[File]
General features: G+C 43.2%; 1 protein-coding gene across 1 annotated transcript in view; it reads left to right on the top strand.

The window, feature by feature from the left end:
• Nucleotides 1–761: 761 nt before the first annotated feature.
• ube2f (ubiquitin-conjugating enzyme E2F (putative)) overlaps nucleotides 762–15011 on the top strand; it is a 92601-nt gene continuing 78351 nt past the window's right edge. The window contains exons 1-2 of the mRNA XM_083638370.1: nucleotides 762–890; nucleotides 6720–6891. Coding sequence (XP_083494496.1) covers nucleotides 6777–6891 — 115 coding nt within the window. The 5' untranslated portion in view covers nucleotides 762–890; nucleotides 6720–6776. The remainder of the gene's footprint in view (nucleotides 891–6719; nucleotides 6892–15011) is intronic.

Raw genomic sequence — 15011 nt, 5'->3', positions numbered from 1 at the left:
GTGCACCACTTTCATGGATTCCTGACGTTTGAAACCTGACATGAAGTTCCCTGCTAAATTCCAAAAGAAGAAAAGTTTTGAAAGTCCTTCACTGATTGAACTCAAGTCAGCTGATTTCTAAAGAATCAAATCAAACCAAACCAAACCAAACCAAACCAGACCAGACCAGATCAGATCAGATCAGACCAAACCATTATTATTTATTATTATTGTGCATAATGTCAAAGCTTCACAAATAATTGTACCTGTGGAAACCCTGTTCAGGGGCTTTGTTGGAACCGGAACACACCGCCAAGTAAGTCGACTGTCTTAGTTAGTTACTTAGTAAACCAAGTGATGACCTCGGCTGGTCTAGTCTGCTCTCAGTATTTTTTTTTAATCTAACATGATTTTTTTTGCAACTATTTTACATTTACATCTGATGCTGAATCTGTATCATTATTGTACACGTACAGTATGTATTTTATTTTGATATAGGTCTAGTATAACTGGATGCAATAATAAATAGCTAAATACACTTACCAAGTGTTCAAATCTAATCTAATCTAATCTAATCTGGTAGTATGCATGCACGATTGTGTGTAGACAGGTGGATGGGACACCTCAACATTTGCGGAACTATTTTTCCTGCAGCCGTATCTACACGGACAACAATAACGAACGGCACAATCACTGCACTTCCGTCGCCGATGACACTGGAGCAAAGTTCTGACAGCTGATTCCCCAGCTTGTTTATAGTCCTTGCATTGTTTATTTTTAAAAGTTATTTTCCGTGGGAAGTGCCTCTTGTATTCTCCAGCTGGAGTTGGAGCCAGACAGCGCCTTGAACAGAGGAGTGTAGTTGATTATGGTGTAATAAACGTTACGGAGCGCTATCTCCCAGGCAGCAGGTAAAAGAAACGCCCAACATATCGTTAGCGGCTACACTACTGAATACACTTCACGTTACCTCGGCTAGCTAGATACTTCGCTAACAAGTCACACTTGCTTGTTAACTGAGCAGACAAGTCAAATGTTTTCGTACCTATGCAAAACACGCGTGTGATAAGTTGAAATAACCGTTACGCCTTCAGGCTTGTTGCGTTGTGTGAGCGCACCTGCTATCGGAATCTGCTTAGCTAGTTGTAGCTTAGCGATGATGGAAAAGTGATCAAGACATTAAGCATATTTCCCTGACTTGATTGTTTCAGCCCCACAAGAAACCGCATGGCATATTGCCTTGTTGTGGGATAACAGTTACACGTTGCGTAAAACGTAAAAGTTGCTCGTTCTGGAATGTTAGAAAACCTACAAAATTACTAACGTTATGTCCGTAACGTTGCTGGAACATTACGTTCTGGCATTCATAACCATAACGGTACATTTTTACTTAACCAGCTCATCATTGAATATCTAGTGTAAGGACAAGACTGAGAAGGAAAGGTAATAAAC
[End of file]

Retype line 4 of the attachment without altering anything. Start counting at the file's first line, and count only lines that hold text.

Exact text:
• ube2f (ubiquitin-conjugating enzyme E2F (putative)) overlaps nucleotides 762–15011 on the top strand; it is a 92601-nt gene continuing 78351 nt past the window's right edge. The window contains exons 1-2 of the mRNA XM_083638370.1: nucleotides 762–890; nucleotides 6720–6891. Coding sequence (XP_083494496.1) covers nucleotides 6777–6891 — 115 coding nt within the window. The 5' untranslated portion in view covers nucleotides 762–890; nucleotides 6720–6776. The remainder of the gene's footprint in view (nucleotides 891–6719; nucleotides 6892–15011) is intronic.